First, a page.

Educating imaginative, resilient leaders for God's changing world.

"Sankofa," Sabbath, Technology, and Going Back to School

by Deborah F. Mullen

Deb Mullen is CTS Dean of Faculty and Executive Vice President and Associate Professor of American Christianity and Black Church Studies

“Going back to school” isn’t always a helpful phrase to use, when we talk about adult education.

A lot of the people who come to Columbia Seminary – whether for a degree-granting program or Lifelong Learning courses – are very accomplished in their own right.

But, somehow, when they sit in a seminary classroom, they revert to the first grade. They lose confidence in all they’ve brought with them to our classroom. They bow to the formal education process, as if the only person who has authority is the one standing in front of the classroom.

That paradigm doesn’t fit with our understanding of the priesthood of all believers. We all have vocation, regardless where we practice that vocation. We all bring gifts, graces, knowledge, and experience that can enrich the learning experience for everyone in the classroom.

The term “going back to school” does have a good connotation when it means going back to get what you couldn’t get before – retrieving something that was out of your grasp during an earlier time in your life.

An exciting way to think about this comes from an African wisdom tradition called “Sankofa”  – going back to retrieve something while at the same time moving forward. The Sankofa symbol is a bird, its neck craning back to pick up an egg, while at the same time flying forward.

We recognize that our students do not come into our classrooms like tabula rasa – clean slates. They are adults coming back to school, bringing much with them that others in the classroom can learn.

That’s one aspect I like about the teaching ethos here at Columbia Seminary – all students and all comments and questions are treated with respect.

And, that’s why – when I’m teaching – I like to place myself at the same level as my students. Whenever possible, I sit among them, rather than standing at the front of the room, the authority with all the answers.

Another helpful way to look at “going back to school” is to see it in relationship to Sabbath.

Sabbath is not only a day of rest at the end of the week’s work, but also the day of Jesus' resurrection and new beginnings. In that light, Sabbath renewal can be preparation for what is to come – a time to prepare for the new things that “going back to school” brings.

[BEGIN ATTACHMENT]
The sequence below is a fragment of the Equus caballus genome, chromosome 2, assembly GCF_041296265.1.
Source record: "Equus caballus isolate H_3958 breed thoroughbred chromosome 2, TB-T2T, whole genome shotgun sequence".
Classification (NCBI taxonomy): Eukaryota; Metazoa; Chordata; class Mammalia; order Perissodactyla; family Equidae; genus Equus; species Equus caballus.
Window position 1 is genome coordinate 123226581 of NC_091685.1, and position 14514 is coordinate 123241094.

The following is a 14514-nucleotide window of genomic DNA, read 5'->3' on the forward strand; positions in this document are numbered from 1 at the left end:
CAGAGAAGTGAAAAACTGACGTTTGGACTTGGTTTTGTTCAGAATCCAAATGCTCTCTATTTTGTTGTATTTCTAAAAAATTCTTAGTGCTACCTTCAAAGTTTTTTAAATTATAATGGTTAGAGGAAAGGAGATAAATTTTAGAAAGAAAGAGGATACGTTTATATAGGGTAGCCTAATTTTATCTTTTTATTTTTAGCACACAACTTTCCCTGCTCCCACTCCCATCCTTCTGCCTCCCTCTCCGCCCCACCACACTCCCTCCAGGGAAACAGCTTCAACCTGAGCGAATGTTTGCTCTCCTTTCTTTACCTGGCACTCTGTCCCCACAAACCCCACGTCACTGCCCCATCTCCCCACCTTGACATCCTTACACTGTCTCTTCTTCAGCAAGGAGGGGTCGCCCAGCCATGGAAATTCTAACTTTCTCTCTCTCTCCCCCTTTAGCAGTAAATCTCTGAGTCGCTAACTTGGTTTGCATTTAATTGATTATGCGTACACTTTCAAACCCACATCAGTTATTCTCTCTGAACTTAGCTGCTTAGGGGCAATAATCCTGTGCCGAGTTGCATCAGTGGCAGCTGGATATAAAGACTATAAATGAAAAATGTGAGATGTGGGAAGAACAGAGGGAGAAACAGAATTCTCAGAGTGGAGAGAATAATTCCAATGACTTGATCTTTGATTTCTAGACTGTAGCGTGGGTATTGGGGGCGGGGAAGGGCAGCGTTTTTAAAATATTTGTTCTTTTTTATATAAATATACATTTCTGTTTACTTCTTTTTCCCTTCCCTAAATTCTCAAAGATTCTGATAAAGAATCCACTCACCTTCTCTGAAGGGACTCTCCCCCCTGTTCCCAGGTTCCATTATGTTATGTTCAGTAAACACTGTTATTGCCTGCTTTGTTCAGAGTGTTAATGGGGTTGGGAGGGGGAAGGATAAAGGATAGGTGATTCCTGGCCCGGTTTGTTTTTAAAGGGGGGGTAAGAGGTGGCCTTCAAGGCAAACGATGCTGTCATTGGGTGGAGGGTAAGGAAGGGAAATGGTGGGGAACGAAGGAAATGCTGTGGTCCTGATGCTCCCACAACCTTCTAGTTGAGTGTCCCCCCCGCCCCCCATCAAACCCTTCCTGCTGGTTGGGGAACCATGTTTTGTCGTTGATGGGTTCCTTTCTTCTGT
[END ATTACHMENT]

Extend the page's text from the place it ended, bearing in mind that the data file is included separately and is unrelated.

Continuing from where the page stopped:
In a slightly different light, some people can see going back to school itself as Sabbath – a time that allows them to step aside from normal practice, to have space and time to reflect.

Either way, like Sabbath, going back to school means setting aside the ordinary, to engage in spiritual refreshment and renewal, re-membering – pulling together the parts of oneself that have been left along the way, becoming a renewed self.

This is especially true because of the ways education is being delivered or enhanced by technology in the classroom. What new capacities we have, for interactive learning! An idea comes up, and we can immediately go to Wikipedia, Google, blogs, Twitter, to get more information or to see what others are saying.

It’s important, of course, that this be practiced with ethical parameters – students not shopping at Amazon.com during class, but rather doing Web searches in service to the community in the classroom. We enter into a covenant:

In this classroom, we’re working together and are accountable to each other as a learning community. We set up guidelines together, with technology as a conversation partner, not a distraction.

So, with these thoughts in mind, I encourage you to take a look at the upcomng Lifelong Learning courses highlighted in this issue of “Journeying Together.” You’ll find lots of opportunities to look back, move forward, and re-member.